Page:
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Tides of history sweep church toward reform

When the history of 20th century Roman Catholicism is written, two men will stand out as its most influential leaders: Angelo Roncalli and Karol Wojtyla, Pope John XXIII and Pope John Paul II. The former called a council and opened the church to the world. The latter ended conciliar renewal and shaped the institution to combat perceived secular threats.

Roncalli, the optimist, believed in the omnipresence of grace, views later reflected in the council document Gaudium et Spes. Wojtyla, the pessimist, has seen the shadow of the cross upon all human endeavors -- save the promise to Peter itself.

As Catholicism enters the 21st century, it is seriously divided. Without resolving this division, Catholicism’s mission to be a sign of Christian unity and hope, compassion and forgiveness to the wider global family is likely to falter. Of course, no one knows how or even if this resolution can occur or which of these two popes will leave the longer lasting mark.

A search for answers becomes frustrated by the imponderables of the unknowable future. It may be in the currents of historical forces that we find clues.

By the time Roncalli was elected pope in 1958, pressures for church reform had been building for decades. The perceived need to bring Catholicism out of its defensive past and into the modern world was widespread. Yet it took the graced impulse by John XXIII to declare an ecumenical council.

Curiously, John had no predetermined plan for a council agenda. He left that to others. If he had anything to offer, it was his example of trust -- trust that God would not abandon him or the church he loved.

This is why he wrote on the eve of the council and with characteristic humility, “Now I understand what contribution to the council the Lord requires from me: my suffering.” He knew his health was failing and he would not live through his council.

Vatican II became an opportunity for the church to harvest from a rich crop of new theology and also a moment to take advantage of wider forces of change, notably, the development of the social sciences, of democratic theories of governance and of developing inter-religious dialogues.

These advances were occurring within even broader currents of change: the emergence of educated, professional women who were taking on leadership roles worldwide; and revolutionary demographic shifts ending the era of a Eurocentric Catholicism. In the mid-1960s, for the first time Catholics in so-called Third World nations began to outnumber their European and North American brothers and sisters of faith.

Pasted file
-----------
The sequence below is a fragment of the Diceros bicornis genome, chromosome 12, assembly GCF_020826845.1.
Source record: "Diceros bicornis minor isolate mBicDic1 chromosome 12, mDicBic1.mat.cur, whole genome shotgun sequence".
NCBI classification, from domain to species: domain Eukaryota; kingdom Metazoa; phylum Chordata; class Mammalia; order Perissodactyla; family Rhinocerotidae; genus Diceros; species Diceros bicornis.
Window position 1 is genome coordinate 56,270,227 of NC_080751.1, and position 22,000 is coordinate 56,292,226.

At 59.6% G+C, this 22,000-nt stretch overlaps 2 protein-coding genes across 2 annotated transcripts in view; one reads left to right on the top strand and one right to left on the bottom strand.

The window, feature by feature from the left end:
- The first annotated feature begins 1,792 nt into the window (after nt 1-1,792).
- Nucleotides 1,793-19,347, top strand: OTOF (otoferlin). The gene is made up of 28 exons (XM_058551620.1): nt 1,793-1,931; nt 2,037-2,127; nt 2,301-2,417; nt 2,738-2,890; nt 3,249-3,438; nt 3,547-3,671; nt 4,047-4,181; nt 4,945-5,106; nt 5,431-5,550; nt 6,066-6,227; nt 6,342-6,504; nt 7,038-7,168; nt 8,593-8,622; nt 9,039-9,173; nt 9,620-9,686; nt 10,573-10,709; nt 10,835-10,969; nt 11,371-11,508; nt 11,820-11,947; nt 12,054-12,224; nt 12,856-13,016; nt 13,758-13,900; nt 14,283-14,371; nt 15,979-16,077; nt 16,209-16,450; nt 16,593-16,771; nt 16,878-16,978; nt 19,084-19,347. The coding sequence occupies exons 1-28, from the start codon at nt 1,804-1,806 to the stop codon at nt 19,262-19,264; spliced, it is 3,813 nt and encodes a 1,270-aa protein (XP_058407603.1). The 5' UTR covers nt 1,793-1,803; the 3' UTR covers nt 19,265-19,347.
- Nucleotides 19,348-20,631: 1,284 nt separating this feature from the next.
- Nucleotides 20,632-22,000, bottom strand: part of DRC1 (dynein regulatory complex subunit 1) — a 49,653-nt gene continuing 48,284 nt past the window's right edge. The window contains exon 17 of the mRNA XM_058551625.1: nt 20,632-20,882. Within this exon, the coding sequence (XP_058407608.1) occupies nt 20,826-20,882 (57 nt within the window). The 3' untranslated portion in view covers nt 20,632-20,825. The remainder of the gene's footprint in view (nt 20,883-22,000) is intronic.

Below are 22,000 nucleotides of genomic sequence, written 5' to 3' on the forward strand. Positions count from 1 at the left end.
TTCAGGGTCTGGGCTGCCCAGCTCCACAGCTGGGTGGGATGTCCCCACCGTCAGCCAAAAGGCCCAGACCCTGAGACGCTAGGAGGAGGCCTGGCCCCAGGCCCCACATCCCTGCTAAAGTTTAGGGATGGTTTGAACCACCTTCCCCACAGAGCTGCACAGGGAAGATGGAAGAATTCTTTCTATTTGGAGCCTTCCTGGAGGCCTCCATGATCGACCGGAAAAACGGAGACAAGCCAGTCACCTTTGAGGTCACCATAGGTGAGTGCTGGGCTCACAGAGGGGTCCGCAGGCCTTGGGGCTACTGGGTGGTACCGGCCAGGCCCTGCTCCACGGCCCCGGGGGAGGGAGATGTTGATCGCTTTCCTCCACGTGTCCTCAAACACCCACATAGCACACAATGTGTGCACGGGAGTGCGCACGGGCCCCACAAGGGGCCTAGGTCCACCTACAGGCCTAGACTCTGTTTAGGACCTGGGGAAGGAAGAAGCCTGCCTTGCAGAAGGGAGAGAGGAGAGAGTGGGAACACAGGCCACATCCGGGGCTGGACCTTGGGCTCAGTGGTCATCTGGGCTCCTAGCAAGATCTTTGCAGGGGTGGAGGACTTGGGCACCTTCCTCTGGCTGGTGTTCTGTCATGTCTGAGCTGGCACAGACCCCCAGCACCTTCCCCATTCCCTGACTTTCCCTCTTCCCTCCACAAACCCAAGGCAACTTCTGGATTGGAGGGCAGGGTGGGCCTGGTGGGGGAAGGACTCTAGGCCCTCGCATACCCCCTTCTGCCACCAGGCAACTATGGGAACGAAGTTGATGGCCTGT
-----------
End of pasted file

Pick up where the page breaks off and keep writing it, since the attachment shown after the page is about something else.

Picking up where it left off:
If Roncalli trusted that grace was operative, Wojtyla’s view of more pervasive evil moved him to speak of a widespread “culture of death.” Only the church, indeed, only the bastion church, kept most pure within Vatican walls, could prevail against the gates of hell.

And if Roncalli had no precise plan for counciliar renewal, leaving it to the collective body of world bishops, John Paul acted with deliberate attention to detail, stripping the world’s bishops of their collective authority while appointing new bishops who reflected his theological and ecclesial views.

Wojtyla’s fix on God’s plan for his life has been larger than Roncalli’s self-interpretation. Wojtyla interpreted his election as pope as providential. His sense of providential mission was enormously strengthened by the failed assassination attempt of May 13, 1981, feast of Our Lady of Fatima. He believed that Our Lady of Fatima “saved his life” for a purpose.

And this service is not complete in John Paul’s mind. More has been ordained. He has recalled Cardinal Stefan Wyszynski’s 1978 exhortation: “You must lead the church into the year 2000.”

So, whereto Catholicism after 2000?

Certainly, much depends on the leadership that emerges in the next pontificate. While the College of Cardinals now reflects John Paul’s conservative views, it is highly unlikely it will elect another pope determined to go it alone. Widespread resentment exists among the world’s cardinals regarding the way their authority has been diminished during this pontificate.

Operable collegial church leadership will likely be the litmus test for a successful papal candidate. Yet not the entire future -- or perhaps even most of it -- depends on the next pope. His options will be shaped by circumstance and need.

Consider that much of the world today is without priests. The shape of the priesthood will be addressed. And now that Catholicism is experiencing enormous growth in Africa, Asia and Latin America, new respect will have to be extended to non-Western cultures, and non-Western theologies will have to be accepted for future growth to occur.

Women have entered theological studies, assuring that pressures to end the church’s sexism will surely grow.

In short, the need to preserve Catholicism as a worldwide operable institution will force church renewal.

Catholicism is at the end of an era. A new chapter remains to be written. It won’t be like this one. The pendulum is getting set to swing the other way.

Ready or not, the global family is coming into view and into life. And if that’s not a Catholic invitation I don’t know what is. The experiences of the past several decades have already taught us some valuable lessons. This is not a time to look to a church of the past, but a time to continue the council’s work of opening the church to the future.

Fox is NCR's publisher.

National Catholic Reporter, January, 9, 1998